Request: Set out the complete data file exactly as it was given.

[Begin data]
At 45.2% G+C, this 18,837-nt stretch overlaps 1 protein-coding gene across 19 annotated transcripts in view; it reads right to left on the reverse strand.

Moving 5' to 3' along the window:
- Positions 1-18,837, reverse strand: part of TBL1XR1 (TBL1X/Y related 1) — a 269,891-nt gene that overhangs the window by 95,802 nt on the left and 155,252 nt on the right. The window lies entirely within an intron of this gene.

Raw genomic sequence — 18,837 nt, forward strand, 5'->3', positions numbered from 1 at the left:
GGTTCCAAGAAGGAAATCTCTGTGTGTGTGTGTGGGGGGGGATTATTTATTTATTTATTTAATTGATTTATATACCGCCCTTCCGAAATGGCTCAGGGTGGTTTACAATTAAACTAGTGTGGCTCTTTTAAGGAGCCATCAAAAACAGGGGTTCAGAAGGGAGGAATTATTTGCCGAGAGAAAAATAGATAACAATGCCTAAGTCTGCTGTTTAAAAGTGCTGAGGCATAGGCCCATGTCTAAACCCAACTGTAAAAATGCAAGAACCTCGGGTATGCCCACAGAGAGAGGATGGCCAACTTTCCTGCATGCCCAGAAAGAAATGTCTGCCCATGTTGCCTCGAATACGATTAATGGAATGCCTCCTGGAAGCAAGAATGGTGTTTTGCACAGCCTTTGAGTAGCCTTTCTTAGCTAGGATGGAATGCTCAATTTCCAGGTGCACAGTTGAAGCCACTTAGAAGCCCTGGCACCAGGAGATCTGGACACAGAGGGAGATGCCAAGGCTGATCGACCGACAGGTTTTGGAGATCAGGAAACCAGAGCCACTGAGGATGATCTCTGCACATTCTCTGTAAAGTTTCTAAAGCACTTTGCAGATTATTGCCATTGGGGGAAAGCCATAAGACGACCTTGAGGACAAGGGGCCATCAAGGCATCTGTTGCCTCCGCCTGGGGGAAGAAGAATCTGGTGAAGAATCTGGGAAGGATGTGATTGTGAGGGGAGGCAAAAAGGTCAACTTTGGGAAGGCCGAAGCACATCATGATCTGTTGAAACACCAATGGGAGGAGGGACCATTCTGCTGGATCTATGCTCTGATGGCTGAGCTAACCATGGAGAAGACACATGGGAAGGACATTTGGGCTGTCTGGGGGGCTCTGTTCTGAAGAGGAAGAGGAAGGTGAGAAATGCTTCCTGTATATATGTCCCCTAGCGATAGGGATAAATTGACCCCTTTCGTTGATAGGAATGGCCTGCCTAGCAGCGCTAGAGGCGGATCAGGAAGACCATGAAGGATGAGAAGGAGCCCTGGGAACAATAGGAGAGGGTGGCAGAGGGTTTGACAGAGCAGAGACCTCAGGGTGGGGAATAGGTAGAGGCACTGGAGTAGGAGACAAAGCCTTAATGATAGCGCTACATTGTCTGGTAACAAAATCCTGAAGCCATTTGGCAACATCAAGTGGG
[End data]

At 45.2% G+C, this 18,837-nt stretch overlaps 1 protein-coding gene across 19 annotated transcripts in view; it reads right to left on the reverse strand.

Moving 5' to 3' along the window:
- Positions 1-18,837, reverse strand: part of TBL1XR1 (TBL1X/Y related 1) — a 269,891-nt gene that overhangs the window by 95,802 nt on the left and 155,252 nt on the right. The window lies entirely within an intron of this gene.

Raw genomic sequence — 18,837 nt, forward strand, 5'->3', positions numbered from 1 at the left:
GGTTCCAAGAAGGAAATCTCTGTGTGTGTGTGTGGGGGGGGATTATTTATTTATTTATTTAATTGATTTATATACCGCCCTTCCGAAATGGCTCAGGGTGGTTTACAATTAAACTAGTGTGGCTCTTTTAAGGAGCCATCAAAAACAGGGGTTCAGAAGGGAGGAATTATTTGCCGAGAGAAAAATAGATAACAATGCCTAAGTCTGCTGTTTAAAAGTGCTGAGGCATAGGCCCATGTCTAAACCCAACTGTAAAAATGCAAGAACCTCGGGTATGCCCACAGAGAGAGGATGGCCAACTTTCCTGCATGCCCAGAAAGAAATGTCTGCCCATGTTGCCTCGAATACGATTAATGGAATGCCTCCTGGAAGCAAGAATGGTGTTTTGCACAGCCTTTGAGTAGCCTTTCTTAGCTAGGATGGAATGCTCAATTTCCAGGTGCACAGTTGAAGCCACTTAGAAGCCCTGGCACCAGGAGATCTGGACACAGAGGGAGATGCCAAGGCTGATCGACCGACAGGTTTTGGAGATCAGGAAACCAGAGCCACTGAGGATGATCTCTGCACATTCTCTGTAAAGTTTCTAAAGCACTTTGCAGATTATTGCCATTGGGGGAAAGCCATAAGACGACCTTGAGGACAAGGGGCCATCAAGGCATCTGTTGCCTCCGCCTGGGGGAAGAAGAATCTGGTGAAGAATCTGGGAAGGATGTGATTGTGAGGGGAGGCAAAAAGGTCAACTTTGGGAAGGCCGAAGCACATCATGATCTGTTGAAACACCAATGGGAGGAGGGACCATTCTGCTGGATCTATGCTCTGATGGCTGAGCTAACCATGGAGAAGACACATGGGAAGGACATTTGGGCTGTCTGGGGGGCTCTGTTCTGAAGAGGAAGAGGAAGGTGAGAAATGCTTCCTGTATATATGTCCCCTAGCGATAGGGATAAATTGACCCCTTTCGTTGATAGGAATGGCCTGCCTAGCAGCGCTAGAGGCGGATCAGGAAGACCATGAAGGATGAGAAGGAGCCCTGGGAACAATAGGAGAGGGTGGCAGAGGGTTTGACAGAGCAGAGACCTCAGGGTGGGGAATAGGTAGAGGCACTGGAGTAGGAGACAAAGCCTTAATGATAGCGCTACATTGTCTGGTAACAAAATCCTGAAGCCATTTGGCAACATCAAGTGGG